Mickelson, with the majority of the final day crowd rooting for an emotional victory, eagled the par-five 13th to move into a share of the lead at four-under with Glover, but crucially dropped shots at 15th and short 17th.
"I put myself in a great position to close it out but I didn't finish it off," Mickelson said.
"Certainly I'm disappointed but now that it's over I have more important things going on."
Friday, June 19, 2009
Gisele Bündchen is expecting and "ecstatic," sources tell PEOPLE. She is due early next year. Speculation has grown since pictures showing the supermodel in Brazil this week surfaced showing what seems to be a perceptible bump. Bündchen and New England Patriots quarterback husband Tom Brady were married twice this Spring – first in a ceremony in Los Angeles Feb. 26, then exchanging vows before friends in early April at Bündchen's Costa Rica home. "Gisele will be an excellent mother," a source tells PEOPLE. "She's always wanted kids." Reps for Bündchen reached by PEOPLE for confirmation refused to comment.“Family is everything," Bündchen, who turns 29 next month, told PEOPLE last month. "I think family is the base to everything. I think that is one of the things I’m most grateful for. I have a lot to be grateful for but I think that's definitely number one.” Another source close to the couple says, "You know Gisele and Tom are just enjoying themselves, being married and just doing their thing ... Gisele has been talking about it with friends. She says she's ready for a family." This is her first child; Brady has a son, John, with ex-girlfriend Bridget Moynahan.
*STORY FROM people.com
Billions in US bonds seized in smuggling operation ( Italian - Swiss border )
Hot Air ^ | June 12, 2009 10:49 am | Ed Morrissey
Posted on Friday, June 12, 2009 6:35:25 PM by Ernest_at_the_Beach
For those who love a mystery, this story has more than one. Italian authorities seized more than $130 billion in bonds from two Japanese nationals as they presumably prepared to cross the border into Switzerland. No one can tell at the moment whether the bonds are genuine or counterfeit:
Italy’s financial police (Guardia italiana di Finanza) has seized US bonds worth US 134.5 billion from two Japanese nationals at Chiasso (40 km from Milan) on the border between Italy and Switzerland. They include 249 US Federal Reserve bonds worth US$ 500 million each, plus ten Kennedy bonds and other US government securities worth a billion dollar each.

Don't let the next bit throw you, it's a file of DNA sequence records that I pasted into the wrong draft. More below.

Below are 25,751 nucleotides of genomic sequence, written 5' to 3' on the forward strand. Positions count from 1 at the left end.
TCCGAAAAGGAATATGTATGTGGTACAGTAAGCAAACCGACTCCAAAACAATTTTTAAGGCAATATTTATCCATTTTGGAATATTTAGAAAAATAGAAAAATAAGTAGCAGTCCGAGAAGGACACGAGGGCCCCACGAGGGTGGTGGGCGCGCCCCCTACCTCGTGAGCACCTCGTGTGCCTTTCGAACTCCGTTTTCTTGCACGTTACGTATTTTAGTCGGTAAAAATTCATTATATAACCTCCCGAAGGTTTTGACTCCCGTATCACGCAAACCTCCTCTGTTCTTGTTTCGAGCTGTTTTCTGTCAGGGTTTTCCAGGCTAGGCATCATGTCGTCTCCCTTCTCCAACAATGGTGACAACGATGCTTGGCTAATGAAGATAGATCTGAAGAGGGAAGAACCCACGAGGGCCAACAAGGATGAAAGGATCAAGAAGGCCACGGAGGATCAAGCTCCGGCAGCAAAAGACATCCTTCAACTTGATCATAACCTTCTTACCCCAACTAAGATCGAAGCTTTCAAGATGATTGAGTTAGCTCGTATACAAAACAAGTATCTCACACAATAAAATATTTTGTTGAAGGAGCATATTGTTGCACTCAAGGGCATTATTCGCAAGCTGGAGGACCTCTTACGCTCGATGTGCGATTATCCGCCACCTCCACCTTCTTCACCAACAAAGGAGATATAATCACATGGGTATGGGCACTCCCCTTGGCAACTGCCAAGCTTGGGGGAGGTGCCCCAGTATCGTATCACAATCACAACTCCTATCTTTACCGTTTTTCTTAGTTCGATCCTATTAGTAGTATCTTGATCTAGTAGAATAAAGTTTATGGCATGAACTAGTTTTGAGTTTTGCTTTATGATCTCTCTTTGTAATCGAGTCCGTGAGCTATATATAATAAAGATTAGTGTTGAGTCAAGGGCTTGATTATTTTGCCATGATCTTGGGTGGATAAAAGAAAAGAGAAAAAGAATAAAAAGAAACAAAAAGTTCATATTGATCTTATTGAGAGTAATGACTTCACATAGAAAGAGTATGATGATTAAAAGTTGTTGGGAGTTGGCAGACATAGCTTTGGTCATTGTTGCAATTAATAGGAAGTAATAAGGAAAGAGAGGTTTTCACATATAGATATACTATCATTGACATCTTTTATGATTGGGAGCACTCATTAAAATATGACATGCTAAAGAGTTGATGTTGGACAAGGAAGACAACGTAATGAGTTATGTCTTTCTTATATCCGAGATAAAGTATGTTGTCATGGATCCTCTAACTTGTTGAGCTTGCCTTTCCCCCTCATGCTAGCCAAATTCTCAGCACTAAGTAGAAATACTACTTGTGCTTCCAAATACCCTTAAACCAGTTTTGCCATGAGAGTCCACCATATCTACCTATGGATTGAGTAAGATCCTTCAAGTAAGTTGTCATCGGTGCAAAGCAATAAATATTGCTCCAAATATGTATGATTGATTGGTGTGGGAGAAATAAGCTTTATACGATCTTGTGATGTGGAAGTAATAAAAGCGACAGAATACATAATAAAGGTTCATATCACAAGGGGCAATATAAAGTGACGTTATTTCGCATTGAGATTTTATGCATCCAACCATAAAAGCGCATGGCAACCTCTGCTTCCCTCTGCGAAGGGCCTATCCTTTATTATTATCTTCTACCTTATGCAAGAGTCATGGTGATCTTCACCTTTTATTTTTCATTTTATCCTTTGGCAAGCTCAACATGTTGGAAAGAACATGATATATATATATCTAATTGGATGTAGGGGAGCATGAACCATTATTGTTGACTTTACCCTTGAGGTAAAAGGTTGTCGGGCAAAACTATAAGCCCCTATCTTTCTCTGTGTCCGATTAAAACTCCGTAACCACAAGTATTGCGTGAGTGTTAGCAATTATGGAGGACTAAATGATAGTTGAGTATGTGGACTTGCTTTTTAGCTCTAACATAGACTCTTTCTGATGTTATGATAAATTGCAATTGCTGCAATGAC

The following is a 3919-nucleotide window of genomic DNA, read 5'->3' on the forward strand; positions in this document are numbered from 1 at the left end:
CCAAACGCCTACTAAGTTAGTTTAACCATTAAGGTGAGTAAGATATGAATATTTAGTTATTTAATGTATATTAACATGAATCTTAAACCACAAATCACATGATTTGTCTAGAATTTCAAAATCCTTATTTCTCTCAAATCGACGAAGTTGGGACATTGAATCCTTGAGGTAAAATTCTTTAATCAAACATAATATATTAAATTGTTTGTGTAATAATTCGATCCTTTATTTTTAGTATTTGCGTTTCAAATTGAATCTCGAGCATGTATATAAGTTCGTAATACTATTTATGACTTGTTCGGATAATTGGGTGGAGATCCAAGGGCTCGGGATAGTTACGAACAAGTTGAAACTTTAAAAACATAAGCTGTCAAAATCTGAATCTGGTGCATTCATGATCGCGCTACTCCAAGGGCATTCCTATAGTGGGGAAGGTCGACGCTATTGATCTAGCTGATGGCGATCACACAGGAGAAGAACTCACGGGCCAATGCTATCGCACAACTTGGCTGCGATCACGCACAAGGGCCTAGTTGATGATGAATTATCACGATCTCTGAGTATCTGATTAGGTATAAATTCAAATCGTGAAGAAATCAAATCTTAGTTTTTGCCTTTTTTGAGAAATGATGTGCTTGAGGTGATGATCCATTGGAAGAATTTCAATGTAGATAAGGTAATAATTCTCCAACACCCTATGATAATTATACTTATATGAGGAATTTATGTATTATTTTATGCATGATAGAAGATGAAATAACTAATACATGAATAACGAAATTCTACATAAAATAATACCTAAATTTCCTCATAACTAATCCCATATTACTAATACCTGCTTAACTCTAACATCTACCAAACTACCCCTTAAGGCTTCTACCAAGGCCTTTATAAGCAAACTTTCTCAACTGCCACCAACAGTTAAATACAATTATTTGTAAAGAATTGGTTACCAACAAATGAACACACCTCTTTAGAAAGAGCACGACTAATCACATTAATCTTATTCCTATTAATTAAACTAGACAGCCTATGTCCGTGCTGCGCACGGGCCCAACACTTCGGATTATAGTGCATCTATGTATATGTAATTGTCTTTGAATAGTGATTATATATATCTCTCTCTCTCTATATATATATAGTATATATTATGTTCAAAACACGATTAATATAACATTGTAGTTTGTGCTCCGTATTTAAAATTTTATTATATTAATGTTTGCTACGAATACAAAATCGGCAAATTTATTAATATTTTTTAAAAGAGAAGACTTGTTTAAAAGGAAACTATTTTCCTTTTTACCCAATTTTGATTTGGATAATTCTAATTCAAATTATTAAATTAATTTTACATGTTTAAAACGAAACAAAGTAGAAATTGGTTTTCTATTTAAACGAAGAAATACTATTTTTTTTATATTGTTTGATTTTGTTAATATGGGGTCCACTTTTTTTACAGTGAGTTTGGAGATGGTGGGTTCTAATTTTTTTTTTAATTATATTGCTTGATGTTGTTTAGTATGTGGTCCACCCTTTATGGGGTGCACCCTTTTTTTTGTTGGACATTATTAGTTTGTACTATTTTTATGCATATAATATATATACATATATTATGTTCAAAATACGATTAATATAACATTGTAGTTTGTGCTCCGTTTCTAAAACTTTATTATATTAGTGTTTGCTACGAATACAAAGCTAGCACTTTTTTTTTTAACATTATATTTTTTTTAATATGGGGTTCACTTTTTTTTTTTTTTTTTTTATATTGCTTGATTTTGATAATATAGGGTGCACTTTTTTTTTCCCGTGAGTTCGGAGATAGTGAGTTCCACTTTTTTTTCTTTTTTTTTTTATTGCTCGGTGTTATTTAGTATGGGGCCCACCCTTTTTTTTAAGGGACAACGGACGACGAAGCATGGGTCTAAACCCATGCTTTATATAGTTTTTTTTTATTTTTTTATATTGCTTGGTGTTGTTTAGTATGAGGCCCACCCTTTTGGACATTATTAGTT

Italian authorities have not yet determined whether they are real or fake, but if they are real the attempt to take them into Switzerland would be the largest financial smuggling operation in history; if they are fake, the matter would be even more mind-boggling because the quality of the counterfeit work is such that the fake bonds are undistinguishable from the real ones.
What caught the policemen’s attention were the billion dollar securities. Such a large denomination is not available in regular financial and banking markets. Only states handle such amounts of money.
First mystery: why has this gone almost completely unnoticed this week? Asia Times reported it first, and it was confirmed by the Italian news agency Adnkronos and Business Insider, the only American media outlet to take an interest so far. Adnkronos doesn’t include the story in its English-language service, however; I had to Babelfish the webpage to be sure it confirmed Asia Times. Wouldn’t the discovery of $134.5 billion in American bonds in a false bottom of a suitcase smuggled through Italy into Switzerland seem a bit newsworthy in the US?
Second mystery: Are the bonds real? If so, how did the two Japanese travelers get their hands on so much convertible cash? As the Asia Times report mentions, the denominations involved are usually used in state-to-state transactions. They would have had to steal them from a government — or perhaps a government gave them the bonds to convert in secret, covered by the Swiss insistence on secrecy in banking.
Third mystery: If the bonds are counterfeits, then how many more high-quality counterfeit US bonds are floating around Asia and Europe? Who is funding their creation, and why? Counterfeits on this scale would affect bond prices and weaken the dollar. North Korea has attempted low-rent counterfeiting of $100 bills, which the UN helped hide for a while, but this seems beyond their capabilities — and potentially a lot more destructive to the US. It would take quite a bit of support to counterfeit state-to-state bonds, almost certainly requiring some governmental involvement.
Hopefully, the press follows up on this case. I love a good mystery, but this one needs to get solved ASAP.
THIS STORY IS FROM freerepublic.com CHECK OUT THEIR SITE
Thursday, June 18, 2009
Wednesday, June 17, 2009